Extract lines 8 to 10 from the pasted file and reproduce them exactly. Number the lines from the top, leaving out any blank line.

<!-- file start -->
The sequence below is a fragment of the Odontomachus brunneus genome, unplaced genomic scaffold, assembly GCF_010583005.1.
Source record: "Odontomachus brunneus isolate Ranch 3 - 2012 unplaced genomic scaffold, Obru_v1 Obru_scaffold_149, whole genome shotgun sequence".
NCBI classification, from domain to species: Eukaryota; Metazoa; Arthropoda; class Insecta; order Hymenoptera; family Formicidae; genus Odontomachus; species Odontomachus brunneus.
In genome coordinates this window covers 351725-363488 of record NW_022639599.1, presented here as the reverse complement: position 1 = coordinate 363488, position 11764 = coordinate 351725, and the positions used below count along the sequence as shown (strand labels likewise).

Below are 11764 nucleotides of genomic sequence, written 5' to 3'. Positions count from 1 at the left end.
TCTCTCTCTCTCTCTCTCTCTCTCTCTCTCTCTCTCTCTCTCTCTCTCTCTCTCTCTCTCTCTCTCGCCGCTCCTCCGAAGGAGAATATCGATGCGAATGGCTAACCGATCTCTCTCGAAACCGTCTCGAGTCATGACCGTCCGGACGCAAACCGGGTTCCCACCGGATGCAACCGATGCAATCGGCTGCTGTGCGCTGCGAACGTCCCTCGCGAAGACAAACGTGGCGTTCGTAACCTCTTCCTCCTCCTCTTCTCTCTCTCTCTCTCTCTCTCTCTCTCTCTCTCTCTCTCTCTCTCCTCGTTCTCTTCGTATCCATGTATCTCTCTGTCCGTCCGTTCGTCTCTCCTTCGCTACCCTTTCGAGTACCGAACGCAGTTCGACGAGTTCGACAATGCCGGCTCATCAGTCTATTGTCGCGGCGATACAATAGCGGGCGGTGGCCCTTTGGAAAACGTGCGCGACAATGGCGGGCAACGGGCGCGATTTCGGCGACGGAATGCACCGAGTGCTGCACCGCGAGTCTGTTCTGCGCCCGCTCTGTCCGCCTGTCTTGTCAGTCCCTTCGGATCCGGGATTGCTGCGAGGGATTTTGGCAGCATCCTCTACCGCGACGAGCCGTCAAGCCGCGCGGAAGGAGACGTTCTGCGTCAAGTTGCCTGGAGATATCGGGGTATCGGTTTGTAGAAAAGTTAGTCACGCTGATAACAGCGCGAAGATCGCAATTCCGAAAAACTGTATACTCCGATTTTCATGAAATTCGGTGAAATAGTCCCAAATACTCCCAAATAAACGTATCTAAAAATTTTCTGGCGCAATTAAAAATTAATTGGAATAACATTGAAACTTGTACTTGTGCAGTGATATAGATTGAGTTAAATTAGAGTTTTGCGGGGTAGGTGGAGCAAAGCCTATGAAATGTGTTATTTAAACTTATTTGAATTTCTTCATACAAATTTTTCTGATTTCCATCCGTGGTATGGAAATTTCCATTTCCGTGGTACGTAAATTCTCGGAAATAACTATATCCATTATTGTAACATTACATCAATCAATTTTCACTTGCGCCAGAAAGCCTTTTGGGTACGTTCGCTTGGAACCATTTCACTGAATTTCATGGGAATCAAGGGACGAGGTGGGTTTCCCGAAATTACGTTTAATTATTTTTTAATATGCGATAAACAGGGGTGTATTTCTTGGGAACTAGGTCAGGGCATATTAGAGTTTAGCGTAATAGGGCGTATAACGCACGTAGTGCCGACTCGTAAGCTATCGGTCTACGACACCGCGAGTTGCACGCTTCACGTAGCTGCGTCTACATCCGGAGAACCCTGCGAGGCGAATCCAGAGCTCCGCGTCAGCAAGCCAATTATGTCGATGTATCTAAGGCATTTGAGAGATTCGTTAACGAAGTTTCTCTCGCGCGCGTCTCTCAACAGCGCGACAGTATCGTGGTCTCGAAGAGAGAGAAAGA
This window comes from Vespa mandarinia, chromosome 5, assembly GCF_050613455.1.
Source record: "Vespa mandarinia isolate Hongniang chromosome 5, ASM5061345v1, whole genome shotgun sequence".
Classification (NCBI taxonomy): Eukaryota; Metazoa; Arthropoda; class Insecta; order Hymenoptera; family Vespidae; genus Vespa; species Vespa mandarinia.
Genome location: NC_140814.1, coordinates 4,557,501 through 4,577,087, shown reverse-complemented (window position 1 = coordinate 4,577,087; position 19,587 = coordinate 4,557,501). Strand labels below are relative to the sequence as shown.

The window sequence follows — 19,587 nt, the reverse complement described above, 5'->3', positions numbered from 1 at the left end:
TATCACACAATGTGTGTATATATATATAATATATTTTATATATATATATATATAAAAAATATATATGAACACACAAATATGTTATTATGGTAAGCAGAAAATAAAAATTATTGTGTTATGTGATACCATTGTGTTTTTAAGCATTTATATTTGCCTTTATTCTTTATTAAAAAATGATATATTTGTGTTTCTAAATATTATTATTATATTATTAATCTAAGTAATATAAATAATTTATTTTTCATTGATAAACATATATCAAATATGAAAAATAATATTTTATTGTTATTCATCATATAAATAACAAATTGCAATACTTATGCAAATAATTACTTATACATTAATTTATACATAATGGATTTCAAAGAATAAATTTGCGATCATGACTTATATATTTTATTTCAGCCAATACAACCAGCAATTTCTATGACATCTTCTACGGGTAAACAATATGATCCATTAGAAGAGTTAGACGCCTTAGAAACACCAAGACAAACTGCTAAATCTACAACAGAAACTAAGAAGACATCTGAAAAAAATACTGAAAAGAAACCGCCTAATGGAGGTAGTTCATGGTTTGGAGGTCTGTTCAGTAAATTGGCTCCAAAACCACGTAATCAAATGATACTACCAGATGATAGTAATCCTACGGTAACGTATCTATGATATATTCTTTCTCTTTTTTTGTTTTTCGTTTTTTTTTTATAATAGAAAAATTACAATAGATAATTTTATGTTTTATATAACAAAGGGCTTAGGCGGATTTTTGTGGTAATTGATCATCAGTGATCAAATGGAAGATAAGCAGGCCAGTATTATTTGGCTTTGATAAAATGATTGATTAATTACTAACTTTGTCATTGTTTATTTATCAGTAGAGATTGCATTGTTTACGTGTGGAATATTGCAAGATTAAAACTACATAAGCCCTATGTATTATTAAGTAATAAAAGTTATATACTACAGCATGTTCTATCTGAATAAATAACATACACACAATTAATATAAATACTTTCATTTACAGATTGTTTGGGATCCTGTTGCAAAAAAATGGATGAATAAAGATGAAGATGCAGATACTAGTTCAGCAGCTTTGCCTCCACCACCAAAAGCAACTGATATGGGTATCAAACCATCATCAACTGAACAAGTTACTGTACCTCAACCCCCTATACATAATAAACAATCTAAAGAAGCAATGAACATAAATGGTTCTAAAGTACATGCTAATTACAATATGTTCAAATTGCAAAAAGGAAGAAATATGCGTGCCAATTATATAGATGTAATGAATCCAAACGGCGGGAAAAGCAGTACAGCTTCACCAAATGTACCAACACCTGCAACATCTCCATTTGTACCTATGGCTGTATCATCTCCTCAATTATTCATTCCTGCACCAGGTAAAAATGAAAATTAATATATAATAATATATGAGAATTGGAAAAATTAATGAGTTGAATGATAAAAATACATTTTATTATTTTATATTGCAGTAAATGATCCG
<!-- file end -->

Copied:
Source record: "Vespa mandarinia isolate Hongniang chromosome 5, ASM5061345v1, whole genome shotgun sequence".
Classification (NCBI taxonomy): Eukaryota; Metazoa; Arthropoda; class Insecta; order Hymenoptera; family Vespidae; genus Vespa; species Vespa mandarinia.
Genome location: NC_140814.1, coordinates 4,557,501 through 4,577,087, shown reverse-complemented (window position 1 = coordinate 4,577,087; position 19,587 = coordinate 4,557,501). Strand labels below are relative to the sequence as shown.